Those for whom the cognitive embers of art history 101 are sufficiently aglow will recall that Western medieval architecture hinged upon the shift from the round-arched, relatively dark Romanesque style to the pointed, light-infused glory of Gothic. In 1907, New York City saw that very moment repeated, on a scale equal to Chartres or Amiens. Ralph Adams Cram, an emerging Gothic architect, was chosen to take over the partially constructed Romanesque plan of a rising Episcopal Cathedral, creating what has become, arguably, the largest Gothic structure in the world:  St. John the Divine. Cram, a contemporary (and some would say an equal) of Frank Lloyd Wright, was up to far more than building. Surveying the wreckage of Western civilization after World War I, he envisioned, along with Ortega y Gasset and Nikolai Berdyaev, a New Medievalism. Cram criticized his time severely, its superstitious progressivism, capitalist excesses, unrestrained rationalism, and the moral dilution of “social democracy.”  The antidote to this contemporary disease was in the supernatural hope, guilds and agrarianism, pre-Cartesian philosophy, and “creative aristocracy” of the Middle Ages. Cram’s Cathedral, built upon the “American Acropolis” in Manhattan’s Morningside Heights, was to be the New Medievalism’s chief expression. “We are getting our running start, we are retracing our steps to the great Christian Middle Ages, not that there we may remain, but that we may achieve an adequate point of departure.” Cram, whose architectural firm endures, was America’s John Ruskin, always insisting that medieval inspiration could make “a vital contribution to modern life.”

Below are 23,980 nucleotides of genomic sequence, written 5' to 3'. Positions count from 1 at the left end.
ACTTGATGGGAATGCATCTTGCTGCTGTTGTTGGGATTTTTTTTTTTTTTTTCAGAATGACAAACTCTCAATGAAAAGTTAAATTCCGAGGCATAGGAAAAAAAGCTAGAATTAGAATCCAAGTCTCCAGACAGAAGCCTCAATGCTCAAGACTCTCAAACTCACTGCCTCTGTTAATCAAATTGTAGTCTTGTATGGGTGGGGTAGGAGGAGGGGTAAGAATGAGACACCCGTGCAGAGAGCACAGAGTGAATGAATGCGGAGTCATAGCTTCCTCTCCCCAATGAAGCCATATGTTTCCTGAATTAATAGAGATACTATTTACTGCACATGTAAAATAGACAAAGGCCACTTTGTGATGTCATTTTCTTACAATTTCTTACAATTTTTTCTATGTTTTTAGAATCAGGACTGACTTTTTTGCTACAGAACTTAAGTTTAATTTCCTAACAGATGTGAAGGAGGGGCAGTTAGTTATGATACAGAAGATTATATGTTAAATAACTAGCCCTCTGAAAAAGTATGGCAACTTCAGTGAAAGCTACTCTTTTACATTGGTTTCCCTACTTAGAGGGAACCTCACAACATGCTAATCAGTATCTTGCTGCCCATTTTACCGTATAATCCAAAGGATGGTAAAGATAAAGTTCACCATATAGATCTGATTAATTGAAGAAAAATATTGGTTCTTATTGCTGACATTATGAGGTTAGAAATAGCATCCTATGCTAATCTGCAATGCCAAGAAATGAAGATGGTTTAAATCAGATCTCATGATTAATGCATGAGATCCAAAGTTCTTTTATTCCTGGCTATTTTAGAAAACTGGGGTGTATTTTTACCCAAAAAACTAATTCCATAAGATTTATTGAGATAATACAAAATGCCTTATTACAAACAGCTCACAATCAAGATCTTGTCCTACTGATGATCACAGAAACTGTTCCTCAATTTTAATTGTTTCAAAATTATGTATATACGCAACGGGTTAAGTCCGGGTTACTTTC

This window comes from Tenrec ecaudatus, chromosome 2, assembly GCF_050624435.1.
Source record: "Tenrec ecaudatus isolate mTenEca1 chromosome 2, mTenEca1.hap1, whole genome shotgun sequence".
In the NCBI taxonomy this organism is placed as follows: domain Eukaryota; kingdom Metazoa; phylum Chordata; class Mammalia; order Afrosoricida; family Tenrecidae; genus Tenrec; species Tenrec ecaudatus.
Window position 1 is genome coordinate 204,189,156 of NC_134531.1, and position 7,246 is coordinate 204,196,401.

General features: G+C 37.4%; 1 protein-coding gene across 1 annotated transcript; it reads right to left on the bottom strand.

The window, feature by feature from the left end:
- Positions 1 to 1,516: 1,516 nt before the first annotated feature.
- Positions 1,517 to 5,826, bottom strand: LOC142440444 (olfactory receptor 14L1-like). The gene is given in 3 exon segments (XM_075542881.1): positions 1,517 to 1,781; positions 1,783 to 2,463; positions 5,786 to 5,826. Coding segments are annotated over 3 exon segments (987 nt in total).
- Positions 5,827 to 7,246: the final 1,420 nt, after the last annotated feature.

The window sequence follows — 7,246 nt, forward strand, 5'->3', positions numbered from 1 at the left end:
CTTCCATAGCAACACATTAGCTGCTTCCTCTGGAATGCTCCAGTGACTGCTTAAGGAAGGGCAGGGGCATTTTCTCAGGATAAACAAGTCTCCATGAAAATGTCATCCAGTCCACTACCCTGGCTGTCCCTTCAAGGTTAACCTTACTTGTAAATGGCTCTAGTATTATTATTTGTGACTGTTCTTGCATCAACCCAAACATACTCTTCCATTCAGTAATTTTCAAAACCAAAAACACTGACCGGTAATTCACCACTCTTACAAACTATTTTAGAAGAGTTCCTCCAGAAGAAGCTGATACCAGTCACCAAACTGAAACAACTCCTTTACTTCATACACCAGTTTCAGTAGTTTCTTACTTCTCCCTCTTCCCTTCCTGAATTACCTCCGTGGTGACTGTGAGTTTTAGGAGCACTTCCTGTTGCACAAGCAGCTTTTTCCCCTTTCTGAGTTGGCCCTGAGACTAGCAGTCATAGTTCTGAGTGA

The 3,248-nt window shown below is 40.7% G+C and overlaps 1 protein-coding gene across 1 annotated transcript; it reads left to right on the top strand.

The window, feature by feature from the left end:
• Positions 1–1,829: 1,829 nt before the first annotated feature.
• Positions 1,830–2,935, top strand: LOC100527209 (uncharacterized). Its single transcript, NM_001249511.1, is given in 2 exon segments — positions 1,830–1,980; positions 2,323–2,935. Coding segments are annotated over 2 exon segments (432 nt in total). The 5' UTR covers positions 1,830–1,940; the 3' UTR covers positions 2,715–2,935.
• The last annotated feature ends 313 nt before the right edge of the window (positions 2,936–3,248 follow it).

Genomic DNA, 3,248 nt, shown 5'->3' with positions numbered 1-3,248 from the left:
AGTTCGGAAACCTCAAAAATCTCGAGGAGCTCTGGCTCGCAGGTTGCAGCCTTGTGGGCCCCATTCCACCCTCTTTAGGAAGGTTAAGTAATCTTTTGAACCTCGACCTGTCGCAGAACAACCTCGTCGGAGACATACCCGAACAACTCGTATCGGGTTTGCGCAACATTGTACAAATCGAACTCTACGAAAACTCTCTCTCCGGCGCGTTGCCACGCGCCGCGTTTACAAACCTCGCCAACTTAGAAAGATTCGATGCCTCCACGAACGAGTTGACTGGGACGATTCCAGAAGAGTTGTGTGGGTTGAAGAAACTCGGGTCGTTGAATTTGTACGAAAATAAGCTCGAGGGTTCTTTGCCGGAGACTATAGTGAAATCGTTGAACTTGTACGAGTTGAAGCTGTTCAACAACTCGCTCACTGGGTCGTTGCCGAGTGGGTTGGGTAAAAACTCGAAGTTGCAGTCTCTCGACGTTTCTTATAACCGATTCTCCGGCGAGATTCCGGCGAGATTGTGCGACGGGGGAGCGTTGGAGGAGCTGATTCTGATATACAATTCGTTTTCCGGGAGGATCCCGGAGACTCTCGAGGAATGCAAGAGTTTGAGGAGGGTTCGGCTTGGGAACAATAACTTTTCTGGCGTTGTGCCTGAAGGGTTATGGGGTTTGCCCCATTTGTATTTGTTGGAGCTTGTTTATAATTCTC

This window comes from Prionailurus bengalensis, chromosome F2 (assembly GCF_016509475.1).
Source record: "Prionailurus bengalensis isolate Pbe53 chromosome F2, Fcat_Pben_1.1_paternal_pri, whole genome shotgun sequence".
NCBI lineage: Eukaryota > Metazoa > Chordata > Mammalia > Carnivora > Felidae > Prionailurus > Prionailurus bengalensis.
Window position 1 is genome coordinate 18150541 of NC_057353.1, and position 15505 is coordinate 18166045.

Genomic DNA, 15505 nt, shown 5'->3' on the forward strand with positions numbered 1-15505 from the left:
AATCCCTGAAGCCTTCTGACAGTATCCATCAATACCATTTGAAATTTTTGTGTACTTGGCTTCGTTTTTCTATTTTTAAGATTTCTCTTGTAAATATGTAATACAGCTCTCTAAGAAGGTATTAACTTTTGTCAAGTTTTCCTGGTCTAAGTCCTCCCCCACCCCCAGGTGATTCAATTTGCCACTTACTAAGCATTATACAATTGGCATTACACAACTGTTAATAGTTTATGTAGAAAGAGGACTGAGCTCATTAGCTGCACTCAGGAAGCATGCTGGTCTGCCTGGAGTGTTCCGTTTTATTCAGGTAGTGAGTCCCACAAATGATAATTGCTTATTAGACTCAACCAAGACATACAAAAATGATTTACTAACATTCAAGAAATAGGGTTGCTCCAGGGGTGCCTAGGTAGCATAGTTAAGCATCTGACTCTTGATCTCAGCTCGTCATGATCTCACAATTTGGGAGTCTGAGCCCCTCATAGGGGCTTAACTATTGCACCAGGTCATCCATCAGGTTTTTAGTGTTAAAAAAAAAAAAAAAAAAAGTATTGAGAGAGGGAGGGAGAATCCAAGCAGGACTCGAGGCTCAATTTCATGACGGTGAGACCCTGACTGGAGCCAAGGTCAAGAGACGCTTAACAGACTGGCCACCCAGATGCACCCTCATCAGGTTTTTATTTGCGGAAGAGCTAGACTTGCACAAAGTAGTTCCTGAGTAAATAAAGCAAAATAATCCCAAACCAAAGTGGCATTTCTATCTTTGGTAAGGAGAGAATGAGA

The architect’s hopes, of course, went unfulfilled. The Middles Ages were not repeated, and in September of 1939, what had been dubbed the War to End All Wars, was. In addition, the conceits of architectural modernism outlawed the Gothic style (a fiat that, in some quarters, still endures). Consequently, like most great Cathedrals, St. John the Divine remains incomplete, leading to its nickname “St. John the Unfinished.” Cram himself never got around to a planned reredos. Countless other contributors, be they modern stone carvers or even contemporary artists, have attempted to move the Cathedral towards completion. Such artistic intrusions would not have unsettled Cram. He tirelessly promoted “the intimate bond that unites art and religion in a common service.” Cram had an unusually high view of art that was buoyed by his Christian faith, but was not necessarily limited to those who share it: